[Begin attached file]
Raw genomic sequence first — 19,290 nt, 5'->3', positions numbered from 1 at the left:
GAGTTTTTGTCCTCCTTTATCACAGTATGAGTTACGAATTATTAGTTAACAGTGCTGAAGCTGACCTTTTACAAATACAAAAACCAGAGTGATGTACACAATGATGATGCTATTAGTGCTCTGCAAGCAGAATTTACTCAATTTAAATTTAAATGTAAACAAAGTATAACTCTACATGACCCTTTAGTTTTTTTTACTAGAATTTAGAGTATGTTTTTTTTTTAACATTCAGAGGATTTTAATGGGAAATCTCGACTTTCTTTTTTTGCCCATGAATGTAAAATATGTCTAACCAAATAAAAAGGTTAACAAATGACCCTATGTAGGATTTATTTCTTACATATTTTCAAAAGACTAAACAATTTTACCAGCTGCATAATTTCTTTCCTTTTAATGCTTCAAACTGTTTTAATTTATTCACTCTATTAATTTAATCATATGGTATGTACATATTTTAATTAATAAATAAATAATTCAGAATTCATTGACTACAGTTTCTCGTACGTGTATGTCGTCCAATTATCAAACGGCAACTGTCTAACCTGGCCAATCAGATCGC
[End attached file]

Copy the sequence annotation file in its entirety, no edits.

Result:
Raw genomic sequence first — 19,290 nt, 5'->3', positions numbered from 1 at the left:
GAGTTTTTGTCCTCCTTTATCACAGTATGAGTTACGAATTATTAGTTAACAGTGCTGAAGCTGACCTTTTACAAATACAAAAACCAGAGTGATGTACACAATGATGATGCTATTAGTGCTCTGCAAGCAGAATTTACTCAATTTAAATTTAAATGTAAACAAAGTATAACTCTACATGACCCTTTAGTTTTTTTTACTAGAATTTAGAGTATGTTTTTTTTTTAACATTCAGAGGATTTTAATGGGAAATCTCGACTTTCTTTTTTTGCCCATGAATGTAAAATATGTCTAACCAAATAAAAAGGTTAACAAATGACCCTATGTAGGATTTATTTCTTACATATTTTCAAAAGACTAAACAATTTTACCAGCTGCATAATTTCTTTCCTTTTAATGCTTCAAACTGTTTTAATTTATTCACTCTATTAATTTAATCATATGGTATGTACATATTTTAATTAATAAATAAATAATTCAGAATTCATTGACTACAGTTTCTCGTACGTGTATGTCGTCCAATTATCAAACGGCAACTGTCTAACCTGGCCAATCAGATCGC